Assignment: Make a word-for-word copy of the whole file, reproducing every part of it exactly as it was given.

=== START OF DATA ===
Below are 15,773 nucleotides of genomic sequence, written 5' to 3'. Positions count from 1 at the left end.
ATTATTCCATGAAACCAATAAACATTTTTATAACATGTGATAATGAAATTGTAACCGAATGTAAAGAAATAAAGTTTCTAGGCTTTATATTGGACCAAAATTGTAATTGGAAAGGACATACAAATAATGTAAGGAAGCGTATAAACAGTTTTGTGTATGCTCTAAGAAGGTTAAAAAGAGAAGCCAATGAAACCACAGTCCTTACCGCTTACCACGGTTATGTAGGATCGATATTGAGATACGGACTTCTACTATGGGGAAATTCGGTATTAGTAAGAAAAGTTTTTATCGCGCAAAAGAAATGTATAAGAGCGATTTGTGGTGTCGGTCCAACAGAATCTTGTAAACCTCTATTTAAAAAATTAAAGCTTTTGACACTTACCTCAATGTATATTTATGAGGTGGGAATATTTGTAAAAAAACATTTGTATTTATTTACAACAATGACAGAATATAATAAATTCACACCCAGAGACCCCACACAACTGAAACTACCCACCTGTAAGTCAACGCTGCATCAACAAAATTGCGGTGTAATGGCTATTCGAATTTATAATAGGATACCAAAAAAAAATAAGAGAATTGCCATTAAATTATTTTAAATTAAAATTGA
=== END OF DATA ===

Below are 15,773 nucleotides of genomic sequence, written 5' to 3'. Positions count from 1 at the left end.
ATTATTCCATGAAACCAATAAACATTTTTATAACATGTGATAATGAAATTGTAACCGAATGTAAAGAAATAAAGTTTCTAGGCTTTATATTGGACCAAAATTGTAATTGGAAAGGACATACAAATAATGTAAGGAAGCGTATAAACAGTTTTGTGTATGCTCTAAGAAGGTTAAAAAGAGAAGCCAATGAAACCACAGTCCTTACCGCTTACCACGGTTATGTAGGATCGATATTGAGATACGGACTTCTACTATGGGGAAATTCGGTATTAGTAAGAAAAGTTTTTATCGCGCAAAAGAAATGTATAAGAGCGATTTGTGGTGTCGGTCCAACAGAATCTTGTAAACCTCTATTTAAAAAATTAAAGCTTTTGACACTTACCTCAATGTATATTTATGAGGTGGGAATATTTGTAAAAAAACATTTGTATTTATTTACAACAATGACAGAATATAATAAATTCACACCCAGAGACCCCACACAACTGAAACTACCCACCTGTAAGTCAACGCTGCATCAACAAAATTGCGGTGTAATGGCTATTCGAATTTATAATAGGATACCAAAAAAAAATAAGAGAATTGCCATTAAATTATTTTAAATTAAAATTGA